About a year ago an appeal was decided in the Supreme Court of the United States which came up from the Supreme Court of the Philippine Islands, involving the question of the right of the government to appeal in a criminal case and to secure a conviction after an acquittal below. That case was Kepner v. United States, 195 U. S. 100. The court held, by a vote of five to four, that proceedings in error instituted by the government after an acquittal in the trial court, had the effect of placing the accused twice in jeopardy for the same ...


The Investigation Of Corporate Monopolies, Edson R. Sunderland Jan 1906

The Investigation Of Corporate Monopolies, Edson R. Sunderland

Articles

The Supreme Court of the United States has recently given a clear and brief statement of its views respecting the right of a corporation officer to refuse to testify on the ground that his testimony may subject the corporation to a criminal prosecution. Hale v. Henkel, 26 Sup. Ct. Rep. 370. Hale was summoned before a grand jury in a proceeding under the Sherman anti-trust act, and upon being interrogated respecting certain transactions of the MacAndrews & Forbes Co., of which he was Secretary and Treasurer, refused to answer, on the ground that the Federal immunity law was not broad enough ...


Exit Of Doctrine Of Situs, John R. Rood Jan 1905

Exit Of Doctrine Of Situs, John R. Rood

Articles

A decision rendered by the Supreme Court of the United States on the 8th day of last May seems to mark the elimination of the doctrine of situs as a jurisdictional question in garnishment and attachment proceedings in the United States. Justices Harlan and Day dissented, and yet there is little danger that the question will again be opened; and in view of the conclusion reached, all lovers of plain, simple justice will rejoice that at last that disturber of peace and worker of iniquity in the commercial world has been deprived of its power to make the honest debtor ...


Some Legal Aspects Of Special Assessments, Frank L. Sage Jan 1904

Some Legal Aspects Of Special Assessments, Frank L. Sage

Articles

Taxes have been defined as "the enforced proportional contributions from persons and property levied by the state by virtue of its sovereignty for the support of the government and all public needs." The essential elements that we will notice particularly are two; first, that the contributions are proportional, that is, levied upon all in the same class according to some impartial standard, and second, that taxes can be levied for public purposes only.


The Northern Securities Decision, Horace Lafayette Wilgus Jan 1904

The Northern Securities Decision, Horace Lafayette Wilgus

Articles

March 14 the Supreme Court of the United States decided one of the most important cases that has been before it for a number of years. The litigation referred to is the Northern Securities case. The question involved was whether the control of the Great Northern and Northern Pacific railway companies through the ownership of the majority of the stock of each of those companies by the Securities company violated the national anti-trust act. The majority of the Supreme Court held it did, but four of the judges dissented.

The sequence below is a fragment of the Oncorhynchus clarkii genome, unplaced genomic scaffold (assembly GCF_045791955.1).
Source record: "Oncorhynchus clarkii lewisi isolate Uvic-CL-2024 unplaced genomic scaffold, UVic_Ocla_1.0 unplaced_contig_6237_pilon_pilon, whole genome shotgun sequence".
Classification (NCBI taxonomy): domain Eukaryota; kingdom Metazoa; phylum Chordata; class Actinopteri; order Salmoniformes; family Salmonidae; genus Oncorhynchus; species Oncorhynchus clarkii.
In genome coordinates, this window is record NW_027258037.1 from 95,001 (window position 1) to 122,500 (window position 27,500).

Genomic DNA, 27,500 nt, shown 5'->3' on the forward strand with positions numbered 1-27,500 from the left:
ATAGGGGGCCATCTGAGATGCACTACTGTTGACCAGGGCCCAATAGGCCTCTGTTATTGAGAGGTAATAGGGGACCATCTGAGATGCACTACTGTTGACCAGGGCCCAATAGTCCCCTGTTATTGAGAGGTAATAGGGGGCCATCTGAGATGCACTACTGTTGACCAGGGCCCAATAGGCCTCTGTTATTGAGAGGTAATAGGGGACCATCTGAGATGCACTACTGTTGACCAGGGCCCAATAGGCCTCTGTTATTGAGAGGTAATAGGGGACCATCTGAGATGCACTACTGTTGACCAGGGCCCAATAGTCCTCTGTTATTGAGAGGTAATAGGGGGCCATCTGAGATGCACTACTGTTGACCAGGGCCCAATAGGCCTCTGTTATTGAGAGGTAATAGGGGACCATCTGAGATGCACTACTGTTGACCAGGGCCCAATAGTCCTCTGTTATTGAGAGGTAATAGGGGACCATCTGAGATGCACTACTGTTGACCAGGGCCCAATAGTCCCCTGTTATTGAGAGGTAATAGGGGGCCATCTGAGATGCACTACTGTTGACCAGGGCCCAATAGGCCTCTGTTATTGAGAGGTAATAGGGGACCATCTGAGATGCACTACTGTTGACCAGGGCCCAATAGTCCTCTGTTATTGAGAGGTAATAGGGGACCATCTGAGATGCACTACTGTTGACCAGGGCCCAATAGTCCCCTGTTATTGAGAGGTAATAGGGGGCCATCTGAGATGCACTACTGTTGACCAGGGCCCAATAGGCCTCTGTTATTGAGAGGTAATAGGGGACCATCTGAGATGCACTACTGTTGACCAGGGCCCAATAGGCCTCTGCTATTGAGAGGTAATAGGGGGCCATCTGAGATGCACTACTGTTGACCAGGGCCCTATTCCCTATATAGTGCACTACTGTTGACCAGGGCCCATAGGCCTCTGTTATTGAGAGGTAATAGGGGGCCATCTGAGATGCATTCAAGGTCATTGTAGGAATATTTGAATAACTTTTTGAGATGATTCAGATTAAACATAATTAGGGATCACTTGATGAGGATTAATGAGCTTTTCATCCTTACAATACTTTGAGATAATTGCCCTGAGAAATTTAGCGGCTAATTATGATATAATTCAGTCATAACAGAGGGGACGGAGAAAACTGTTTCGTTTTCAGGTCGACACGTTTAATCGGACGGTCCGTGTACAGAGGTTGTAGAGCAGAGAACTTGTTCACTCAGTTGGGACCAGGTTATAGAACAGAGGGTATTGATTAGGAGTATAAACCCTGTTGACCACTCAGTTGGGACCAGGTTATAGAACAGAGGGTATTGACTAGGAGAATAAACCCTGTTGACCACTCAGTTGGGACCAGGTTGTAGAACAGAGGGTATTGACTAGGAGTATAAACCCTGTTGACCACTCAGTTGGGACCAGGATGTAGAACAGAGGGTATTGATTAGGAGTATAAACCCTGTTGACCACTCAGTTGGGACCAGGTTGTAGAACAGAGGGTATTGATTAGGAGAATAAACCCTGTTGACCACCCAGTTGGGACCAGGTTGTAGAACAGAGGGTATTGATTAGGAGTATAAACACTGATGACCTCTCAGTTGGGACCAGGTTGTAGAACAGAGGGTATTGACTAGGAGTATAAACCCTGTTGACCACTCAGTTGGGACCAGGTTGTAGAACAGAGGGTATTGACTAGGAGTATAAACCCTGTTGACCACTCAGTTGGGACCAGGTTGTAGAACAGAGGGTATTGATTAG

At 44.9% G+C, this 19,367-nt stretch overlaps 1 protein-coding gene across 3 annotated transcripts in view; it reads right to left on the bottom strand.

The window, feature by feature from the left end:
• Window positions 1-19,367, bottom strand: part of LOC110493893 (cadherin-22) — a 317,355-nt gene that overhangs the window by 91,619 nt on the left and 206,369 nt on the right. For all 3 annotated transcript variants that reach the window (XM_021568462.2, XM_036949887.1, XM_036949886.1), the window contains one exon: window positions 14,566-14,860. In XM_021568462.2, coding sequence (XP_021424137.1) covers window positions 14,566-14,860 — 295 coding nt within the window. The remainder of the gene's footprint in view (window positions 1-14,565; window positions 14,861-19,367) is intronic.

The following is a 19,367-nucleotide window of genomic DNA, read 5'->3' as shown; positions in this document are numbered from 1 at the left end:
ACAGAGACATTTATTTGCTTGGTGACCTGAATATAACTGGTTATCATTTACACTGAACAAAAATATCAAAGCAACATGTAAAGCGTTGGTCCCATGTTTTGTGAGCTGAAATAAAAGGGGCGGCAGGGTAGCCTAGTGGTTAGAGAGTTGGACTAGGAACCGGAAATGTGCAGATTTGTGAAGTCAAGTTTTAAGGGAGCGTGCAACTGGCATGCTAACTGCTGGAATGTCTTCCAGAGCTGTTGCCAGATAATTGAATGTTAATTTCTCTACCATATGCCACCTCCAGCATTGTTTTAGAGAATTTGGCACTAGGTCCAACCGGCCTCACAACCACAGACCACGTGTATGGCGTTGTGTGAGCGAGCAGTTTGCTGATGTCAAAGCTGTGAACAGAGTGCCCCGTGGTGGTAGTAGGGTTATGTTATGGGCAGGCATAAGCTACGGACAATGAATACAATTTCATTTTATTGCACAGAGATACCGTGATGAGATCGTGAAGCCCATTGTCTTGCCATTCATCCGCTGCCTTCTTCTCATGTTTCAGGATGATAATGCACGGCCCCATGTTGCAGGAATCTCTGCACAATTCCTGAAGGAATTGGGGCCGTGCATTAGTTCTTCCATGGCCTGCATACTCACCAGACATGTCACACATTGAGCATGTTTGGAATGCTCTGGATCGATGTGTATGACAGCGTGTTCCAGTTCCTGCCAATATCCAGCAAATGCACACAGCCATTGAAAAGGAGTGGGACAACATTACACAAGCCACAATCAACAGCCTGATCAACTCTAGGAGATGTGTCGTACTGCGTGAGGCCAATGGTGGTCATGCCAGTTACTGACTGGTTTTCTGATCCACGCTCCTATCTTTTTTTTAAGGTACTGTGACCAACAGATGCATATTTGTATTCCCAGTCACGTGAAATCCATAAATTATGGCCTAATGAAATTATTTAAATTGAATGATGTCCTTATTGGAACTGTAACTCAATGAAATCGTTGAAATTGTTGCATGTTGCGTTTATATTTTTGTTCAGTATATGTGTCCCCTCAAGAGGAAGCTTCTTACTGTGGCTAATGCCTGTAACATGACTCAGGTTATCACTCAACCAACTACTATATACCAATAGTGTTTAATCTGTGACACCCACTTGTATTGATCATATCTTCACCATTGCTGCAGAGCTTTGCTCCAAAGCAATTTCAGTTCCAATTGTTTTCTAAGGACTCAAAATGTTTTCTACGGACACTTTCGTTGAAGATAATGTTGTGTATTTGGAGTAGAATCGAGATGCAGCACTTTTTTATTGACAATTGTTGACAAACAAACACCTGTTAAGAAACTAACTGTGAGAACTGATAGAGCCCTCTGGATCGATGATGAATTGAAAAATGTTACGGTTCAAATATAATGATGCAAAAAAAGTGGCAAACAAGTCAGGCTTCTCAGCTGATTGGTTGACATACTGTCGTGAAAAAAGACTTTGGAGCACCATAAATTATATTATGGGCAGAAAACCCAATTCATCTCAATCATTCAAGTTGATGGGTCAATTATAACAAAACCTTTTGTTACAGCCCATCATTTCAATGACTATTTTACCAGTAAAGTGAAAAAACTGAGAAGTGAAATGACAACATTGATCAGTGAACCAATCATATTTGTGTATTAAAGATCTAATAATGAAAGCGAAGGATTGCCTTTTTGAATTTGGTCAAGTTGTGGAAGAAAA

Justice William Rufus Day, Harry B. Hutchins Jan 1903

Justice William Rufus Day, Harry B. Hutchins

Articles

The University of Michigan , when measured by the standard of public services rendered by its graduates, must certainly be accorded an honorable rank. For a quarter of a century the number of its alumni occupying high official station has been large. The list includes state executives, judges of state courts of last resort, senators and representatives in the national congress, cabinet officers, and members of important commissions raised by the general government for international and executive purposes. The character of the services has in some cases been conspicuous for its excellence and in all cases such as to bring honor ...


A Suggestion Concerning The Law Of Inter-State Extradition, Edwin F. Conely Jan 1892

A Suggestion Concerning The Law Of Inter-State Extradition, Edwin F. Conely

Articles

While yet the nation was forming-indeed as early as 1643-the impolicy of the colonies' suffering themselves to become asylums for criminal refugees was seen and appreciated by the public men of the time. But, though continued efforts were made in the right direction and much was accomplished, the rendition of fugitives from justice remained, either legally or practically, a matter of comity for nearly a century and a half, or until the adoption of the Constitution of the United States. Then, made mandatory by the organic law of the Nation, inter-state extradition ceased to be subject to State control or ...


The Element Of Locality In The Law Of Criminal Jurisdiction, Henry W. Rogers Jan 1889

The Element Of Locality In The Law Of Criminal Jurisdiction, Henry W. Rogers

Articles

THE Federal Courts have no common law criminal jurisdiction. The question was raised in the United States Circuit Court for the District of Pennsylvania, in 1798, in United States v. Worrall, 2 Dallas, 384, and the Court was equally divided in opinion. Iii 1818, Mr. Justice STORY, in United States v. Coolidge, 1 Gallison, 488, decided that there were common law offences against the United States. But this, as we shall see, was overruled by the Supreme Court. As early as 1807, Chief Justice MARSHALL, in Ex parte .Bollman, 4 Cranch, 75, had said, "This Court disclaims all jurisdiction not ...